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 The Beginning of Tulsa
By J. M. Hall (1927)

(c) Karolyn Kay Garland (1997)

Nothing here is free for the taking. This book is reproduced here with the permission of the copyright holder - see copyright statement.

 Page 69

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H. P. Newlon (con't)

to Missouri. Later they returned to Tulsa. Soon thereafter he died.
        Two of his daughters live in Tulsa. When they first came here in 1882, they were little girls. Now they have families of their own and are good Christian women. Mrs. Eclipse Mills lives at 106 east Jasper street. Mrs. A. E. Turner lives at 116 east Jasper street. They have many friends in Tulsa. Those who have known them longest are their best friends.

{Photo of Fred Turner
        Fred Turner was engaged in the mercantile business in Tulsa in 1898 and 1899 and for a few years later. He purchased a few choice pieces of property in Tulsa and held them for awhile. But Muskogee, his home town, had such a hold on him that he decided to sell at least some of his holdings here and return there. He sold the corner where the new McBirney and National Bank of Commerce buildings stand for $300,000. He picked up a few more dollars before he left, paid the taxes on the rest of his property here and went back to Muskogee where he is sitting and waiting for that city to grow to Tulsa's size. The real pioneers of Tulsa had no love for Muskogee, the city that monopolized the federal offices in the early days, greatly inconveniencing Tulsa business and professional men. Muskogee was angry when Tulsa asserted its rights. But Fred Turner left many friends in Tulsa and if he will come back an office in the Pioneers' association is promised him.

Brief Histories of the Earliest Tulsans


        Henry Anderson located on Shell creek in 1890, about three miles north of what is now Wekiwa. He bought the lumber for his home in Tulsa and it was a tedious haul to the wilderness where he built. He had no near neighbors. To make the journey to and from Tulsa easier for his family he built a road to town. This cost him a great deal of money, despite the fact that he had several fine teams of horses on his place and employed a number of men. His road was built some years before the Katy railroad was laid.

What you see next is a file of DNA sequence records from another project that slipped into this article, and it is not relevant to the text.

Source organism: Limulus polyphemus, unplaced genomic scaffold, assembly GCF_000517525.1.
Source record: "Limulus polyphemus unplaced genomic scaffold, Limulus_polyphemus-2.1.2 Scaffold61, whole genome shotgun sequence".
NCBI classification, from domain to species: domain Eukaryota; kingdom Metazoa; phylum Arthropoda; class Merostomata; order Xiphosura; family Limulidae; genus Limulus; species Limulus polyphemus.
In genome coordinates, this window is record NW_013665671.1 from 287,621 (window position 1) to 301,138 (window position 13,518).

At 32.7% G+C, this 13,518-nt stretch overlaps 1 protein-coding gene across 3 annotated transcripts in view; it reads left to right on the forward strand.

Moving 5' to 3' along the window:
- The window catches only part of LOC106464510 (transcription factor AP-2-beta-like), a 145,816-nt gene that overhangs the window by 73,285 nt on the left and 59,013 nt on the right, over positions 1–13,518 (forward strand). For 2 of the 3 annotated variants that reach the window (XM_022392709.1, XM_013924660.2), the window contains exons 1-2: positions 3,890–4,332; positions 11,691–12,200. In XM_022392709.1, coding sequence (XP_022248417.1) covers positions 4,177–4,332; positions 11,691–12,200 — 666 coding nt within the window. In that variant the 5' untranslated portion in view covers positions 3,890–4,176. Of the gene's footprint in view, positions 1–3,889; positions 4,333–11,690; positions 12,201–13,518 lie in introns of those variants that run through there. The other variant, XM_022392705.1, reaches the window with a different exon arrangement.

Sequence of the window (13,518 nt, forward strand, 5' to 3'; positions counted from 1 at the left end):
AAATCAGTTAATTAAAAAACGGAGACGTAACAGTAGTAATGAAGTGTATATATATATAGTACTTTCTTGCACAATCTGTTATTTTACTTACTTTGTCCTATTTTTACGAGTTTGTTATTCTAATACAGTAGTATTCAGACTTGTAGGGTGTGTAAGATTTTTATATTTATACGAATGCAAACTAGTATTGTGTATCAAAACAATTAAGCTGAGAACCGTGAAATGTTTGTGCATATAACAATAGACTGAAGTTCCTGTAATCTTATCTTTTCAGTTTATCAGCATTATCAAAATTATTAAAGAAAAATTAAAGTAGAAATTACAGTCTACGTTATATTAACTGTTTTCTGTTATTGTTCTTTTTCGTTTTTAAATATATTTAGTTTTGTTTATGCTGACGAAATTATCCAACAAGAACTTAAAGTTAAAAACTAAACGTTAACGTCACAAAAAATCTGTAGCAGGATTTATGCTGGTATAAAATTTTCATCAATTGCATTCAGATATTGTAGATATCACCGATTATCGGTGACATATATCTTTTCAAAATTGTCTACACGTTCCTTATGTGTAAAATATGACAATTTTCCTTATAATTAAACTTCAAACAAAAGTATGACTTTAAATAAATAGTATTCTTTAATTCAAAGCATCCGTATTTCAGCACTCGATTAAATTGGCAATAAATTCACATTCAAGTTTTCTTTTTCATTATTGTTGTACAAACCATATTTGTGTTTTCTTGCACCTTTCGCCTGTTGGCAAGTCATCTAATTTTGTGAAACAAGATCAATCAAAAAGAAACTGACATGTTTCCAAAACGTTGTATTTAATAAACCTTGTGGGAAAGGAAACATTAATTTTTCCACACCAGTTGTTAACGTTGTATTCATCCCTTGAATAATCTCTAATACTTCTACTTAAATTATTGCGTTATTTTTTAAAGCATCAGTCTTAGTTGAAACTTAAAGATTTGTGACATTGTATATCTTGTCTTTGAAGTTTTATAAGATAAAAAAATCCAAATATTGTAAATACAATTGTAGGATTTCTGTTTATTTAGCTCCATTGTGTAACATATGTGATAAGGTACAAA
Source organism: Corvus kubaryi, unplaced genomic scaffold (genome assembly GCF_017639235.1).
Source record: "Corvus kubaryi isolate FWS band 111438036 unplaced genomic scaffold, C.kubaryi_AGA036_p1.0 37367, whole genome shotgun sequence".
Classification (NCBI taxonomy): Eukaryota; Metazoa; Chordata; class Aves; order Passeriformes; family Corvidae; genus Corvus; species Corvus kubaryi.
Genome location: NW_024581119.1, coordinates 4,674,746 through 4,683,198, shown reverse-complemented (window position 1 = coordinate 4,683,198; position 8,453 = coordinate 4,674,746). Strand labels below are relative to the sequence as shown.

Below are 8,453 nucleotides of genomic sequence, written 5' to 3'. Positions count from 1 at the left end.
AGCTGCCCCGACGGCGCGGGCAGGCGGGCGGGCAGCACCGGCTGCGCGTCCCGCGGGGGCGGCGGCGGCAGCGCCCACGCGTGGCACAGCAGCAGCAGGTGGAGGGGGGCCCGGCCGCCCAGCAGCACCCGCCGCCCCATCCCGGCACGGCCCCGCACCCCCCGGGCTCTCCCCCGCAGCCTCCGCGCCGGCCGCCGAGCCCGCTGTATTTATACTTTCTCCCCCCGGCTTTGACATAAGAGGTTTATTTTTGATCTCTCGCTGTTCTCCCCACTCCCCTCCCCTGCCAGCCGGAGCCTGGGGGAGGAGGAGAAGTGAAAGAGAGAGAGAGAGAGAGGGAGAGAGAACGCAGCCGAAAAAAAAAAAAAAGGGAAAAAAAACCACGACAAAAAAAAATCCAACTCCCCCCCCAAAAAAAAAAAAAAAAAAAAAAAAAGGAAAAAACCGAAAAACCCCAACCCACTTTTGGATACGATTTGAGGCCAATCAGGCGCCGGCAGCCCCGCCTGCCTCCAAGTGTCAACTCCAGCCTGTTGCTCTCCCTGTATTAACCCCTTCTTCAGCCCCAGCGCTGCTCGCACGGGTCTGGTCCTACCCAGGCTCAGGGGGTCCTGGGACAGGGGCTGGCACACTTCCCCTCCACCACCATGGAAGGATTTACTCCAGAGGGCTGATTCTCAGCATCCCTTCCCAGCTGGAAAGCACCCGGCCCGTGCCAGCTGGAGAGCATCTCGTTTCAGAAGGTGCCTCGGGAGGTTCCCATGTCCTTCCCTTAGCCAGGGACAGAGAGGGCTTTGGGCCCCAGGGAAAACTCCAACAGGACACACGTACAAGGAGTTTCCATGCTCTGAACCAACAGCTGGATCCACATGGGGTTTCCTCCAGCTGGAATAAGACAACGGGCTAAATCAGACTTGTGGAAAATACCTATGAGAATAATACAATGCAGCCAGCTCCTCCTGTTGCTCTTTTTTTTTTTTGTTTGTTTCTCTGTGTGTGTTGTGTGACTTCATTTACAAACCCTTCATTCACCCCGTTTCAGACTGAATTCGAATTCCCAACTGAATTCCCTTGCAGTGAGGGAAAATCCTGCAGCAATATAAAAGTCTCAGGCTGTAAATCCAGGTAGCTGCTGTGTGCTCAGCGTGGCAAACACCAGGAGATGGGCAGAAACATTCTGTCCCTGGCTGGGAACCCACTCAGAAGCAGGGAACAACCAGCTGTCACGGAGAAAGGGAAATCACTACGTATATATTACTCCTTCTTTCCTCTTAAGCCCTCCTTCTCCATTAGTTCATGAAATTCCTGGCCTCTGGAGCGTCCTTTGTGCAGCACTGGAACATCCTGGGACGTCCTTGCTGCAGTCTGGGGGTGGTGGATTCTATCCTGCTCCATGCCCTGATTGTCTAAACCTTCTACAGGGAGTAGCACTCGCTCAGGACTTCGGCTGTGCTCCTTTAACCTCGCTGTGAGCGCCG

Mr. Anderson stocked his ranch with cattle and hogs and his children have followed him in the ranch business. John, one son, has grown children and lives on his own ranch near Wekiwa. Ed died a few years ago. Skinner and his family live in Sand Springs. Noble and his family live on a ranch near Wekiwa. There was one daughter, who married Roy Simms. The writer will always remember her. He and C. H. Nicholson lost their way near the Anderson home one dark night. They called time and again and from far away a girl's voice answered. Guided by the voice they found their way to the Anderson home, where supper awaited, as well as a comfortable place to sleep.
        The Andersons were all members of the Osage tribe and those now living receive their quarterly payments from the common fund of the tribe. By judicious investments they have made a great deal of money.
        "Uncle Henry," as Mr. Anderson was known, to the pioneers, was a special policeman for the Osage country for about twenty years. He was twice married. The first Mrs. Anderson was a white woman but was a member of the Osage tribe. The second Mrs. Anderson is a member of the Delaware tribe. She bore Mr. Anderson two daughters and one son. They are now living on their ranch at the head of Shell creek lake. The original Anderson ranch is covered by the lake's water.

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